• A test that shows everything you can do with paragraphs, and not much else.
  • A test case that shows off tables. Nested tables. Table borders. Background colors and images. That sort of stuff.
  • A test case for headers and footers.
  • A test case for the types of fields you can insert.
  • A test case containing some bitmap images. Try to throw in some text wrapping around images cases and maybe a doc or section with an image as its background.
  • A test case showing off footnotes.
  • A test case for endnotes.
  • A list test case. Show off some different types of bullets, numbering, levels of nesting, etc.
  • A test case for floating text/image frames.
  • A multi-columned document.
  • A document with some different kinds of "breaks" - page breaks, column breaks, forced line break, etc.
  • A document with various metadata properties set.

This is a great way for a user/non-hacker to get involved with AbiWord, and we're be really appreciative of any help you'd provide. This is a highly voted on bug and oft-requested feature. Please follow up with Marc if you're interested. Thanks.

In law class tonight, we got to talking about a hypothetical situation (a hypothetical situation in law class? no, go on...) - one where our job was to roll out an information technology infrastructure to a small "third world" country. In this exercise, there was an established, underdeployed, corrupt government-sponsored telco, to which we could do with as we pleased.

The near-uninamous reaction of the class to immediately privatize the telco seemed specious at best, and quite alarmed me. This was in a class of what I had judged to be effectively socialist Harvard students. Maybe I missed something.

I see this attitude more and more every day in the States. The president is arguing that social Security should be privatized. Affordable, universal health care is not a human right. Philadelphia should not set up municipal wifi, lest Verizon lose a few of their precious monopoly-protected dollars. Of course, intelligent debate and discourse is healthy in a republic, but the list goes on. And lately, I feel this attitude has been snowballing.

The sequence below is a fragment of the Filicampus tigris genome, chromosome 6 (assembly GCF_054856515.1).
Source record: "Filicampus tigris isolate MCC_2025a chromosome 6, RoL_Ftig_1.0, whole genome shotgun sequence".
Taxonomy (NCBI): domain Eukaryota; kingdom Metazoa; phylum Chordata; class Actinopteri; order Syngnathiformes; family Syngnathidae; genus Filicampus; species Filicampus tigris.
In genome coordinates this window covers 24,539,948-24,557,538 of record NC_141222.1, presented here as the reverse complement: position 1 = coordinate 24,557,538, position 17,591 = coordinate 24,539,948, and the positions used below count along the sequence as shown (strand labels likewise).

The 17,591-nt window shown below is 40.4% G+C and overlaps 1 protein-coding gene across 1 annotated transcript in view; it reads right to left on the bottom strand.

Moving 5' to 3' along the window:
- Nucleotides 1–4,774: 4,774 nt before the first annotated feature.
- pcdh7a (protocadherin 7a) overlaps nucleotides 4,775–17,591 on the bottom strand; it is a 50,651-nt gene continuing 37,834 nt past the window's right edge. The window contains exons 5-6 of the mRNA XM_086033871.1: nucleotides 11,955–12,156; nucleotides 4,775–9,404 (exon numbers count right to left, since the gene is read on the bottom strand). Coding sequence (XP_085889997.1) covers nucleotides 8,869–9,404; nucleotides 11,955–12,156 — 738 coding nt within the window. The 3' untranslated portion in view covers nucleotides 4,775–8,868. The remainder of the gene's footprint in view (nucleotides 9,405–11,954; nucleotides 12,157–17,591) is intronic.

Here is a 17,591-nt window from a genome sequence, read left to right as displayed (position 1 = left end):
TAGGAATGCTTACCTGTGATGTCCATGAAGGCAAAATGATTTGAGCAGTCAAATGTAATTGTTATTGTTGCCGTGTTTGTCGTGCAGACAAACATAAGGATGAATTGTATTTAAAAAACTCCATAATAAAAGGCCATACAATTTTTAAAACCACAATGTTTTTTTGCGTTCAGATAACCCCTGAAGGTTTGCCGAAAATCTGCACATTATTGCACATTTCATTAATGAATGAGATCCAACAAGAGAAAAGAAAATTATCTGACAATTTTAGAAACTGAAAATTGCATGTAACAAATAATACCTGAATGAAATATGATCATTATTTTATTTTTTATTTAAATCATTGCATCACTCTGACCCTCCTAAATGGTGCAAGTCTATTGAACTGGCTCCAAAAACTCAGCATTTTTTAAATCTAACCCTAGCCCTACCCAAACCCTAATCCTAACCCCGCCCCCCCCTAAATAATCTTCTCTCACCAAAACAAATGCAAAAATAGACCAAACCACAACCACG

I think that many are forgetting the astoundingly high opportunity costs that are involved in entering a market; that economies of scale coupled with legislation and corruption on the macro level favor existing players. Even with the "democracy" of capitalism where we allegedly vote with our dollars, economies of scale and information imbalances all too often work against the individual consumer. There are latent costs everywhere in the system - and from where I'm sitting, they almost always favor the incumbents.

I strongly believe that some things should just work (tm) and should just work (tm) regardless of whether they are economically "practical" or not. Poor kids should have food, education, and health care. Even if they live in a rural town and don't know who their father is. Roads, fire departments, water/sewers, electricity, defense. All this infrastructure should just work. On a macro level. 24/7/365.

In these sorts of situations, individual contributors can't go it alone, and hoping for the goodwill (aka free advertising) of large corporations is a non-starter. Sometimes we need to vote and act with our hearts and minds, and not only with our wallets.

The government has done and continues to do good things. It is supposed to be an infrastructure that we as a society can build on. In no small part, it should be an enabler. It is supposed to do the hard things that we can't do individually, but are collectively achievable. Sometimes we need to do the right thing, even if the right thing isn't the cost-effective thing. To this end, government should sometimes be a check against the "free" market and sometimes a carrot that leads the market to the ends society desires.

Whether or not a government-sponsored telco is the right answer to the above problem, I honestly don't know. I do know that a knee-jerk reaction against government involvement, while sometimes understandable, is often innappropriate. Sorry for venting.

Today, I had the pleasure of attending a lecture by John Perry Barlow at Harvard University. Barlow's lecture was a biography that traced a path from his small-town roots to his role at the EFF, taking note of how particular life experiences helped shape his views on internet governance and how unlikely circumstances brought some unlikely people together.

Unfortunately, due to time constraints and the class' format, Barlow couldn't go into much detail on the more salient problems "IP" faces today in the States, such as the DMCA, CTEA, DRM, and their kin, nor was there much time for follow-on questions. Here's hoping that we cross paths again :)

Luis' observation, of course, is frought with tragic coincidence. Of course, this is the same company that makes MP3 players and also sued to make the sale of MP3 players illegal. The same company that makes a region free DVD player, and also is the largest member of the MPAA that fights against such things.

In my opinion, Sony's manufacturing arm has always cared about consumers and consumer rights. Their media division, however, couldn't give a bugger-all about consumer rights. Just another example of a MegaCorp whose right hand doesn't know what the left hand is doing.

39 older entries...

New Advogato Features

New HTML Parser: The long-awaited libxml2 based HTML parser code is live. It needs further work but already handles most markup better than the original parser.

Keep up with the latest Advogato features by reading the Advogato status blog.

If you're a C programmer with some spare time, take a look at the mod_virgule project page and help us with one of the tasks on the ToDo list!